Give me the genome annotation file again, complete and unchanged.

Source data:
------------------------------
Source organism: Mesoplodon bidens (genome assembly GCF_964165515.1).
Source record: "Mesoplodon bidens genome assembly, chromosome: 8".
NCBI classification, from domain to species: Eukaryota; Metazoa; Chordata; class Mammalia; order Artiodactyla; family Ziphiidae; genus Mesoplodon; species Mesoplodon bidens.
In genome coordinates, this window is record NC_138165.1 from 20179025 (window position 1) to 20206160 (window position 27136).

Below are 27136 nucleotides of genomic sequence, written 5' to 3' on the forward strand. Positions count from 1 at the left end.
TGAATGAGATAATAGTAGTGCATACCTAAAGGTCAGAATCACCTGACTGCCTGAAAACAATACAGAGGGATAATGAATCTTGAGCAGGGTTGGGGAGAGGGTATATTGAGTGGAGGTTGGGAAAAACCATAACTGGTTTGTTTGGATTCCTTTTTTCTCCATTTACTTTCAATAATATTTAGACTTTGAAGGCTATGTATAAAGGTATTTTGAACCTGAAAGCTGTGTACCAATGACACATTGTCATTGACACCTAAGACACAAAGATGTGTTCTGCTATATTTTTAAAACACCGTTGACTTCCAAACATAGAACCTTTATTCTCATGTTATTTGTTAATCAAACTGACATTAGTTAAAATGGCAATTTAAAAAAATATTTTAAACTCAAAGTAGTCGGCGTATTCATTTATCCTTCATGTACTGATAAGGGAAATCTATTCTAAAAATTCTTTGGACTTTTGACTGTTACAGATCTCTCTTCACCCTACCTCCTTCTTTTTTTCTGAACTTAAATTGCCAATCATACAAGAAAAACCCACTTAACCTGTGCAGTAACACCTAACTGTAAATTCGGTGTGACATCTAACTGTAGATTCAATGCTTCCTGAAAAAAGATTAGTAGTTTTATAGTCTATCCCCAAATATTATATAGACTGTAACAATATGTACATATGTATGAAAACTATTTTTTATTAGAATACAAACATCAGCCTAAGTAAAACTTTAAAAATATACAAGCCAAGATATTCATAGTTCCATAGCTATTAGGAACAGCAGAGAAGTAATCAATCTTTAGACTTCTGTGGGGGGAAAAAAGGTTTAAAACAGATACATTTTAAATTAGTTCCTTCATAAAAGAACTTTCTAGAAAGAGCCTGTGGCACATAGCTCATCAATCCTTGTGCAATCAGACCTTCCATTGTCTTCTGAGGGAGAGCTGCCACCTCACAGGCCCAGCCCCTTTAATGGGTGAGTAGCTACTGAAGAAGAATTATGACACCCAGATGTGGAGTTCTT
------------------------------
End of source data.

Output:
Source organism: Mesoplodon bidens (genome assembly GCF_964165515.1).
Source record: "Mesoplodon bidens genome assembly, chromosome: 8".
NCBI classification, from domain to species: Eukaryota; Metazoa; Chordata; class Mammalia; order Artiodactyla; family Ziphiidae; genus Mesoplodon; species Mesoplodon bidens.
In genome coordinates, this window is record NC_138165.1 from 20179025 (window position 1) to 20206160 (window position 27136).

Below are 27136 nucleotides of genomic sequence, written 5' to 3' on the forward strand. Positions count from 1 at the left end.
TGAATGAGATAATAGTAGTGCATACCTAAAGGTCAGAATCACCTGACTGCCTGAAAACAATACAGAGGGATAATGAATCTTGAGCAGGGTTGGGGAGAGGGTATATTGAGTGGAGGTTGGGAAAAACCATAACTGGTTTGTTTGGATTCCTTTTTTCTCCATTTACTTTCAATAATATTTAGACTTTGAAGGCTATGTATAAAGGTATTTTGAACCTGAAAGCTGTGTACCAATGACACATTGTCATTGACACCTAAGACACAAAGATGTGTTCTGCTATATTTTTAAAACACCGTTGACTTCCAAACATAGAACCTTTATTCTCATGTTATTTGTTAATCAAACTGACATTAGTTAAAATGGCAATTTAAAAAAATATTTTAAACTCAAAGTAGTCGGCGTATTCATTTATCCTTCATGTACTGATAAGGGAAATCTATTCTAAAAATTCTTTGGACTTTTGACTGTTACAGATCTCTCTTCACCCTACCTCCTTCTTTTTTTCTGAACTTAAATTGCCAATCATACAAGAAAAACCCACTTAACCTGTGCAGTAACACCTAACTGTAAATTCGGTGTGACATCTAACTGTAGATTCAATGCTTCCTGAAAAAAGATTAGTAGTTTTATAGTCTATCCCCAAATATTATATAGACTGTAACAATATGTACATATGTATGAAAACTATTTTTTATTAGAATACAAACATCAGCCTAAGTAAAACTTTAAAAATATACAAGCCAAGATATTCATAGTTCCATAGCTATTAGGAACAGCAGAGAAGTAATCAATCTTTAGACTTCTGTGGGGGGAAAAAAGGTTTAAAACAGATACATTTTAAATTAGTTCCTTCATAAAAGAACTTTCTAGAAAGAGCCTGTGGCACATAGCTCATCAATCCTTGTGCAATCAGACCTTCCATTGTCTTCTGAGGGAGAGCTGCCACCTCACAGGCCCAGCCCCTTTAATGGGTGAGTAGCTACTGAAGAAGAATTATGACACCCAGATGTGGAGTTCTT